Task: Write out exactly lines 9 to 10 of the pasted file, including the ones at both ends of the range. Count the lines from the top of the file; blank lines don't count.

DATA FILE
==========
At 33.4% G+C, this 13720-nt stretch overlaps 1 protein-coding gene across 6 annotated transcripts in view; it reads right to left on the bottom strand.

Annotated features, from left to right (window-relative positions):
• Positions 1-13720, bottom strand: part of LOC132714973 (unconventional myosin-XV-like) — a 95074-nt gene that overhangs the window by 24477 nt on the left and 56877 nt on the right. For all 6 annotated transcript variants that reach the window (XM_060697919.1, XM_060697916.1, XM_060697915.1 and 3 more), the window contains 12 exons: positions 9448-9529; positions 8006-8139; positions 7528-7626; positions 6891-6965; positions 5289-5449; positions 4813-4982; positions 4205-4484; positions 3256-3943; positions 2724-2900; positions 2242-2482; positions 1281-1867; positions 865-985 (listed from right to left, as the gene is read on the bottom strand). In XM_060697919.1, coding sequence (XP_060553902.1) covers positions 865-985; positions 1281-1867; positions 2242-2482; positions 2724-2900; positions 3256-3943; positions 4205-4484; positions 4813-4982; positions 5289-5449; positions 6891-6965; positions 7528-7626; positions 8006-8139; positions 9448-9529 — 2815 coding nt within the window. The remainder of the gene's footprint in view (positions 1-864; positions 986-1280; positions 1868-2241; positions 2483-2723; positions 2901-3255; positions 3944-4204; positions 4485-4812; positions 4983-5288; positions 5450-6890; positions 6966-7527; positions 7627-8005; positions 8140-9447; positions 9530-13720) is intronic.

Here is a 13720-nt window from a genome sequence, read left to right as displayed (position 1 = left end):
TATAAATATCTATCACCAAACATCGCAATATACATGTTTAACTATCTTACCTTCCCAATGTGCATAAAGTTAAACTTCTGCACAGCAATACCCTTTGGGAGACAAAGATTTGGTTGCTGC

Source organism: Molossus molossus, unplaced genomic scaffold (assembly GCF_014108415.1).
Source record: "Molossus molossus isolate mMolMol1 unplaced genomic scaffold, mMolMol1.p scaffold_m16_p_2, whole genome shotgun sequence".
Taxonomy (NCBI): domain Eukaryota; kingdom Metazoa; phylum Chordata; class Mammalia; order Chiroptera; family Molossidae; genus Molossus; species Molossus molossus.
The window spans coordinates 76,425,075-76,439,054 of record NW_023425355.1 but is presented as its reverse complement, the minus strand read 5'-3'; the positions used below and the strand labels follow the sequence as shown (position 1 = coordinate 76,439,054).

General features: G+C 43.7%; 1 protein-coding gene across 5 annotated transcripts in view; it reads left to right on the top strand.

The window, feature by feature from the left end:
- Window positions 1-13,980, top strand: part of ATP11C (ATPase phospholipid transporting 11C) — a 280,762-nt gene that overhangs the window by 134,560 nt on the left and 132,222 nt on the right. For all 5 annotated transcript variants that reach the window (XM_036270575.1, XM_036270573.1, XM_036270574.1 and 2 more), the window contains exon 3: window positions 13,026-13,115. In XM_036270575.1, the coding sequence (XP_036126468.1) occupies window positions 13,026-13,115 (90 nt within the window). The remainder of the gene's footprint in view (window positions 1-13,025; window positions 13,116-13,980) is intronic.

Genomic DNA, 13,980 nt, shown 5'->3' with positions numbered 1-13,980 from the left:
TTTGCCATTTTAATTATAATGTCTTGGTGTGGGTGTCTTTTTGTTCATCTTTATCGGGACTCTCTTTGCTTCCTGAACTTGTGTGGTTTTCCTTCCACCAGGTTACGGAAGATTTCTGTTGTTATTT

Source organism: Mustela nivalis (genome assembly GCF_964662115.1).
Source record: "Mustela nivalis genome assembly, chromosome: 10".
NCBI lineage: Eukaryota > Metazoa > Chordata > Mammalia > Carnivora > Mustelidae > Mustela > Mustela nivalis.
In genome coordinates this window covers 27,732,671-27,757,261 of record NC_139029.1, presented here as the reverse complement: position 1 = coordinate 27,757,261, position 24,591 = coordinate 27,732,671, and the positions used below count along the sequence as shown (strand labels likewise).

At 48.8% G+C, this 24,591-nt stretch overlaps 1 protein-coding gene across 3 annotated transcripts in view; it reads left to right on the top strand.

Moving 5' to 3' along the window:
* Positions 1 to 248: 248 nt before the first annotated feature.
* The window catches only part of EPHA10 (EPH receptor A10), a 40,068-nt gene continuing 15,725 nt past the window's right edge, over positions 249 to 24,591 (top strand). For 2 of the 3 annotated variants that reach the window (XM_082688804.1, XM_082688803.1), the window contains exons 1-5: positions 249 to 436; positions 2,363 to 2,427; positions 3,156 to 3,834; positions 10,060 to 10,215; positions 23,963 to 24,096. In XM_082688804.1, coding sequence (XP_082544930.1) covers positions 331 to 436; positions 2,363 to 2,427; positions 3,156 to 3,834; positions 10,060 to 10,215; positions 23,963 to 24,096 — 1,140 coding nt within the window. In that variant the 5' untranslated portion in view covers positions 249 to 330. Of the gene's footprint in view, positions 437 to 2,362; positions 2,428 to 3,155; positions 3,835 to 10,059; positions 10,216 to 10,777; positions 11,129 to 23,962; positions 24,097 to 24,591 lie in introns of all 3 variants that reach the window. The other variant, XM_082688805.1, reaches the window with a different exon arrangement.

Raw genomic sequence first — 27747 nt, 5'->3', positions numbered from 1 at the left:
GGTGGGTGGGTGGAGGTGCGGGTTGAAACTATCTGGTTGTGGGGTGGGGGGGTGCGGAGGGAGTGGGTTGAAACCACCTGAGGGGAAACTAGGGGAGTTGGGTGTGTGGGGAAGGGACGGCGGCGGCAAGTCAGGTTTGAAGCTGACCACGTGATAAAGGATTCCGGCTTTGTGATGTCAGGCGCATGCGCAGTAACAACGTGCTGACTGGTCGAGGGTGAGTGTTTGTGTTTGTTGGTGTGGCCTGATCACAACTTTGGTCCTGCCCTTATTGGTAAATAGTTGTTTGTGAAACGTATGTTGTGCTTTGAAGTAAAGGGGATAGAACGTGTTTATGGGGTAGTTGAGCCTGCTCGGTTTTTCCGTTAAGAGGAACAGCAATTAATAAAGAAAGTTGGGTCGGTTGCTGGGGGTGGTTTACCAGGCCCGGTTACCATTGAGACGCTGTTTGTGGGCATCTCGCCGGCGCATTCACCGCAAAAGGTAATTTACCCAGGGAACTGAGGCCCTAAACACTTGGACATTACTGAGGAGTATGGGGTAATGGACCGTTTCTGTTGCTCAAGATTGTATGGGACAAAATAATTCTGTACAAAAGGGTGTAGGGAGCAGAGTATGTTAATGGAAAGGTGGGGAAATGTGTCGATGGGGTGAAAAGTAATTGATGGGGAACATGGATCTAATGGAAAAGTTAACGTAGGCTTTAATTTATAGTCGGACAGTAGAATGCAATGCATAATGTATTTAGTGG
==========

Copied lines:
The window spans coordinates 76,425,075-76,439,054 of record NW_023425355.1 but is presented as its reverse complement, the minus strand read 5'-3'; the positions used below and the strand labels follow the sequence as shown (position 1 = coordinate 76,439,054).

General features: G+C 43.7%; 1 protein-coding gene across 5 annotated transcripts in view; it reads left to right on the top strand.